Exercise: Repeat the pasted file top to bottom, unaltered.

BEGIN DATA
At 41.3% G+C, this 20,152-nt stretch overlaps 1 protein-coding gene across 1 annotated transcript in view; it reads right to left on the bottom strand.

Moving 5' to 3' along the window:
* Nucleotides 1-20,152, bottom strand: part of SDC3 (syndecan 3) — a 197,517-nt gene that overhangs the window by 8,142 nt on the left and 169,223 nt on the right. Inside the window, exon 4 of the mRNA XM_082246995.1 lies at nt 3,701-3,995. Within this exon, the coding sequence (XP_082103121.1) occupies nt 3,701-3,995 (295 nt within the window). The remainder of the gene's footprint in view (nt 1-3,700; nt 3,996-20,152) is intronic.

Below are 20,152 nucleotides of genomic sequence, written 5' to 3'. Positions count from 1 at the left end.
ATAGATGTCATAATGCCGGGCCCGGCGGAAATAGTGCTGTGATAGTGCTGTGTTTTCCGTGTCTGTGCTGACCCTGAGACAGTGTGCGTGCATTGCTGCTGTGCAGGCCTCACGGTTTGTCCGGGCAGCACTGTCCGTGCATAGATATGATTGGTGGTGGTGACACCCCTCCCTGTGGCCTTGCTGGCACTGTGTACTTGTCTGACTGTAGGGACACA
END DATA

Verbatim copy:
At 41.3% G+C, this 20,152-nt stretch overlaps 1 protein-coding gene across 1 annotated transcript in view; it reads right to left on the bottom strand.

Moving 5' to 3' along the window:
* Nucleotides 1-20,152, bottom strand: part of SDC3 (syndecan 3) — a 197,517-nt gene that overhangs the window by 8,142 nt on the left and 169,223 nt on the right. Inside the window, exon 4 of the mRNA XM_082246995.1 lies at nt 3,701-3,995. Within this exon, the coding sequence (XP_082103121.1) occupies nt 3,701-3,995 (295 nt within the window). The remainder of the gene's footprint in view (nt 1-3,700; nt 3,996-20,152) is intronic.

Below are 20,152 nucleotides of genomic sequence, written 5' to 3'. Positions count from 1 at the left end.
ATAGATGTCATAATGCCGGGCCCGGCGGAAATAGTGCTGTGATAGTGCTGTGTTTTCCGTGTCTGTGCTGACCCTGAGACAGTGTGCGTGCATTGCTGCTGTGCAGGCCTCACGGTTTGTCCGGGCAGCACTGTCCGTGCATAGATATGATTGGTGGTGGTGACACCCCTCCCTGTGGCCTTGCTGGCACTGTGTACTTGTCTGACTGTAGGGACACA